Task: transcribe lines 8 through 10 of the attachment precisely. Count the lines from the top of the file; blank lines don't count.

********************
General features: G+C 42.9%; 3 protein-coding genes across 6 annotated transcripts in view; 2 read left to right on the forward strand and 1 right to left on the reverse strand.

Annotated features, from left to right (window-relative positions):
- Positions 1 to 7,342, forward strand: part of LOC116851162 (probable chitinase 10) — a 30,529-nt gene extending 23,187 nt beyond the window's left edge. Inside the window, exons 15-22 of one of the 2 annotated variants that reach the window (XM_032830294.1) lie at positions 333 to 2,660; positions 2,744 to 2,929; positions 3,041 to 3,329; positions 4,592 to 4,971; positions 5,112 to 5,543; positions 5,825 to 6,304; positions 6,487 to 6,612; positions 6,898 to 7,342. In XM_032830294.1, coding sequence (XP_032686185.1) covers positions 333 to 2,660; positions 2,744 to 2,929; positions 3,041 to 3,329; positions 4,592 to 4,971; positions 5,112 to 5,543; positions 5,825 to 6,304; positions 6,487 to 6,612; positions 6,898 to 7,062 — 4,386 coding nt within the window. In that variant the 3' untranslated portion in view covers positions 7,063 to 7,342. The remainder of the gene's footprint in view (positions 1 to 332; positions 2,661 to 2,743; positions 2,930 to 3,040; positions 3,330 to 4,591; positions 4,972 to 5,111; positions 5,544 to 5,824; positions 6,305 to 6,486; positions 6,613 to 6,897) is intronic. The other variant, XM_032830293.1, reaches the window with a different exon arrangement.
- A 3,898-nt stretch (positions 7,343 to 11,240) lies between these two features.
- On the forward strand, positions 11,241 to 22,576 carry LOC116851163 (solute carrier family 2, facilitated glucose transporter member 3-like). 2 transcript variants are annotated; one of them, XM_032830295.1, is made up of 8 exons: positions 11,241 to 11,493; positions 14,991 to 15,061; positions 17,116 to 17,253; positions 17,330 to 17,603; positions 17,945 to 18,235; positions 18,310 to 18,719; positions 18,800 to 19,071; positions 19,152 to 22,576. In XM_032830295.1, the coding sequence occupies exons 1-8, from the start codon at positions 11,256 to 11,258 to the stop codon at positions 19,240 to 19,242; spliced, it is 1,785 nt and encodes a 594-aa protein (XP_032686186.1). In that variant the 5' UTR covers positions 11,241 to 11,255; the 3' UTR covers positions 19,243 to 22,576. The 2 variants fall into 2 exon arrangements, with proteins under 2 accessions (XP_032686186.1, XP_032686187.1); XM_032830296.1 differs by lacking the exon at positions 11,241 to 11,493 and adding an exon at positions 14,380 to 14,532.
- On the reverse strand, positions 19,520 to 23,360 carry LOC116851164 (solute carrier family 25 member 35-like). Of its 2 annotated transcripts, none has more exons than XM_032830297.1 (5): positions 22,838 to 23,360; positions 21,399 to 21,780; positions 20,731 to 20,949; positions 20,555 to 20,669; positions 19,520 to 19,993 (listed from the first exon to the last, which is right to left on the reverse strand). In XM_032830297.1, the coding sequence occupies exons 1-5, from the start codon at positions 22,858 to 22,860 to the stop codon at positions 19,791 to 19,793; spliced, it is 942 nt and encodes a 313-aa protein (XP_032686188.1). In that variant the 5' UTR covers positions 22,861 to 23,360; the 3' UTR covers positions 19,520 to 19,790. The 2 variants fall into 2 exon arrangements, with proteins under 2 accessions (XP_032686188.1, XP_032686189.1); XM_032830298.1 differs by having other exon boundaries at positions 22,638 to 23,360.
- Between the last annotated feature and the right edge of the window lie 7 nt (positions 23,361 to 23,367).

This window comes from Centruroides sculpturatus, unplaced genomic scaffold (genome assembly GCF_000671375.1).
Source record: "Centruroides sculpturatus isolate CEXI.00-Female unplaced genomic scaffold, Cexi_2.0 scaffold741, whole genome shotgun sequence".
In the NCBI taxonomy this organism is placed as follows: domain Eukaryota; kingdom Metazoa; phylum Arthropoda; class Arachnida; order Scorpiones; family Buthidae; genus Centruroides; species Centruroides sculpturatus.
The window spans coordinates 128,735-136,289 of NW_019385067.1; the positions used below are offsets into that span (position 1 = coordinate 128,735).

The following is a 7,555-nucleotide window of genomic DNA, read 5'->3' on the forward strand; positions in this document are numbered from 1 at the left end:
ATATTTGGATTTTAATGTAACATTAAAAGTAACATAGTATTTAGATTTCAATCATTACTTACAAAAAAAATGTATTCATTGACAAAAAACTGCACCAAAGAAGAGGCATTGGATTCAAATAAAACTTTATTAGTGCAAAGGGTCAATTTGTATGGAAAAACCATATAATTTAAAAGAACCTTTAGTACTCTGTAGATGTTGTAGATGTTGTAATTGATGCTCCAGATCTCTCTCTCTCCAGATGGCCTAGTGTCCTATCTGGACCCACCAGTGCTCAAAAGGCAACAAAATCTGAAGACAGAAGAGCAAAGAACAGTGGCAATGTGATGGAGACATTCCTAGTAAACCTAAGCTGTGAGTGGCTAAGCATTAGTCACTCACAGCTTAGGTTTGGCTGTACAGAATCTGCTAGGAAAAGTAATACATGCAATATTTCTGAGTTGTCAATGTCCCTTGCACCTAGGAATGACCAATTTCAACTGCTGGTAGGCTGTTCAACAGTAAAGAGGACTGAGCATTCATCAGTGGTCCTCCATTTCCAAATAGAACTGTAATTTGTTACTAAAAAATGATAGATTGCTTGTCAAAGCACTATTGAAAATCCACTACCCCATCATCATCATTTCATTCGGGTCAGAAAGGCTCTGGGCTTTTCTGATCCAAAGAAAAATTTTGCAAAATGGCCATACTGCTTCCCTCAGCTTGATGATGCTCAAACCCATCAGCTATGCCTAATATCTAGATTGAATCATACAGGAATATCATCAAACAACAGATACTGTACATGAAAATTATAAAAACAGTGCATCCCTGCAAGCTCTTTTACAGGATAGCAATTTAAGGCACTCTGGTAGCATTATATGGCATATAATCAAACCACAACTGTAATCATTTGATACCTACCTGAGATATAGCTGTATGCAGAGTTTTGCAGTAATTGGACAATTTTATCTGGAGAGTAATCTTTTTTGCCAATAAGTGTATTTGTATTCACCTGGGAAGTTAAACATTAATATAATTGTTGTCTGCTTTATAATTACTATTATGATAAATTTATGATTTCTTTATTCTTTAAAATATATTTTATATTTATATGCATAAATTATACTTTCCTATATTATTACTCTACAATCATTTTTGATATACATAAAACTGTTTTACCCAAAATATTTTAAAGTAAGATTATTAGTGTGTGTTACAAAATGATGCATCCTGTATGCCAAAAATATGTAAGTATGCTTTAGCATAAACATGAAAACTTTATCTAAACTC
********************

This window comes from Centruroides sculpturatus, unplaced genomic scaffold (genome assembly GCF_000671375.1).
Source record: "Centruroides sculpturatus isolate CEXI.00-Female unplaced genomic scaffold, Cexi_2.0 scaffold741, whole genome shotgun sequence".
In the NCBI taxonomy this organism is placed as follows: domain Eukaryota; kingdom Metazoa; phylum Arthropoda; class Arachnida; order Scorpiones; family Buthidae; genus Centruroides; species Centruroides sculpturatus.